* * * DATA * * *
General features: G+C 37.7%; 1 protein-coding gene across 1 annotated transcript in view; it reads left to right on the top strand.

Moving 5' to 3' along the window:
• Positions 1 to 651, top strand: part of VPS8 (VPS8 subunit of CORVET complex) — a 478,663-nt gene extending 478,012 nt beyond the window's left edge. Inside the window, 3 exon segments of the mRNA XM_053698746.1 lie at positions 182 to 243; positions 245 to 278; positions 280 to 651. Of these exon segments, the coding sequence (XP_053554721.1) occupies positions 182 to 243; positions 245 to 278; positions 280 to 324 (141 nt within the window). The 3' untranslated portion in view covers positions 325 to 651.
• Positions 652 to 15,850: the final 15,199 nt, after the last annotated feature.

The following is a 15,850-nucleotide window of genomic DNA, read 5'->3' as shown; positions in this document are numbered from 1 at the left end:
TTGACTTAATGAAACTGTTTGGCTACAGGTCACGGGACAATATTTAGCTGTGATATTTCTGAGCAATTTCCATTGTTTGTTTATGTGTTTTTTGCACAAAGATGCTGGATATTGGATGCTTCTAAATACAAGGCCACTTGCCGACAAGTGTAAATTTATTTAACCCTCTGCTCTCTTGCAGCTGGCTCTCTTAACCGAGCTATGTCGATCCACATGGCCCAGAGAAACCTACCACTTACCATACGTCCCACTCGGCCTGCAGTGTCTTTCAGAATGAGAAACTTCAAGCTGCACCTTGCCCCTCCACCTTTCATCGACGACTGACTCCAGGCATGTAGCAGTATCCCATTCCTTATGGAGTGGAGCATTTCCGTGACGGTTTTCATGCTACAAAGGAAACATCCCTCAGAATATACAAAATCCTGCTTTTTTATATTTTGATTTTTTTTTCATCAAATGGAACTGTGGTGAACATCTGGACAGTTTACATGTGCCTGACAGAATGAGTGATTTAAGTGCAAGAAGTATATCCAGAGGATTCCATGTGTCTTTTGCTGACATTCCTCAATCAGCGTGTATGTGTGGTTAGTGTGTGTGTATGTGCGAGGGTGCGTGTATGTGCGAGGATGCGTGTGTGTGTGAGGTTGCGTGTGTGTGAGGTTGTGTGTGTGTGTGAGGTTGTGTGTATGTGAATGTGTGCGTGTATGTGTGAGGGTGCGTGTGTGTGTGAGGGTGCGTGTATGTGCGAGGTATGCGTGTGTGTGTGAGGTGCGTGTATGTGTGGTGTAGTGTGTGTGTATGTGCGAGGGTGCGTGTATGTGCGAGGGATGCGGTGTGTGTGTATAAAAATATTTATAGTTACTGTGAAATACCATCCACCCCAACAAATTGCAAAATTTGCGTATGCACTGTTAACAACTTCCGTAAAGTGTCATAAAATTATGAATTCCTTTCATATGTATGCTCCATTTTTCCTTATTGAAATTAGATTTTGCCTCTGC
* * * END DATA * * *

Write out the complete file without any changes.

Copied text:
General features: G+C 37.7%; 1 protein-coding gene across 1 annotated transcript in view; it reads left to right on the top strand.

Moving 5' to 3' along the window:
• Positions 1 to 651, top strand: part of VPS8 (VPS8 subunit of CORVET complex) — a 478,663-nt gene extending 478,012 nt beyond the window's left edge. Inside the window, 3 exon segments of the mRNA XM_053698746.1 lie at positions 182 to 243; positions 245 to 278; positions 280 to 651. Of these exon segments, the coding sequence (XP_053554721.1) occupies positions 182 to 243; positions 245 to 278; positions 280 to 324 (141 nt within the window). The 3' untranslated portion in view covers positions 325 to 651.
• Positions 652 to 15,850: the final 15,199 nt, after the last annotated feature.

The following is a 15,850-nucleotide window of genomic DNA, read 5'->3' as shown; positions in this document are numbered from 1 at the left end:
TTGACTTAATGAAACTGTTTGGCTACAGGTCACGGGACAATATTTAGCTGTGATATTTCTGAGCAATTTCCATTGTTTGTTTATGTGTTTTTTGCACAAAGATGCTGGATATTGGATGCTTCTAAATACAAGGCCACTTGCCGACAAGTGTAAATTTATTTAACCCTCTGCTCTCTTGCAGCTGGCTCTCTTAACCGAGCTATGTCGATCCACATGGCCCAGAGAAACCTACCACTTACCATACGTCCCACTCGGCCTGCAGTGTCTTTCAGAATGAGAAACTTCAAGCTGCACCTTGCCCCTCCACCTTTCATCGACGACTGACTCCAGGCATGTAGCAGTATCCCATTCCTTATGGAGTGGAGCATTTCCGTGACGGTTTTCATGCTACAAAGGAAACATCCCTCAGAATATACAAAATCCTGCTTTTTTATATTTTGATTTTTTTTTCATCAAATGGAACTGTGGTGAACATCTGGACAGTTTACATGTGCCTGACAGAATGAGTGATTTAAGTGCAAGAAGTATATCCAGAGGATTCCATGTGTCTTTTGCTGACATTCCTCAATCAGCGTGTATGTGTGGTTAGTGTGTGTGTATGTGCGAGGGTGCGTGTATGTGCGAGGATGCGTGTGTGTGTGAGGTTGCGTGTGTGTGAGGTTGTGTGTGTGTGTGAGGTTGTGTGTATGTGAATGTGTGCGTGTATGTGTGAGGGTGCGTGTGTGTGTGAGGGTGCGTGTATGTGCGAGGTATGCGTGTGTGTGTGAGGTGCGTGTATGTGTGGTGTAGTGTGTGTGTATGTGCGAGGGTGCGTGTATGTGCGAGGGATGCGGTGTGTGTGTATAAAAATATTTATAGTTACTGTGAAATACCATCCACCCCAACAAATTGCAAAATTTGCGTATGCACTGTTAACAACTTCCGTAAAGTGTCATAAAATTATGAATTCCTTTCATATGTATGCTCCATTTTTCCTTATTGAAATTAGATTTTGCCTCTGC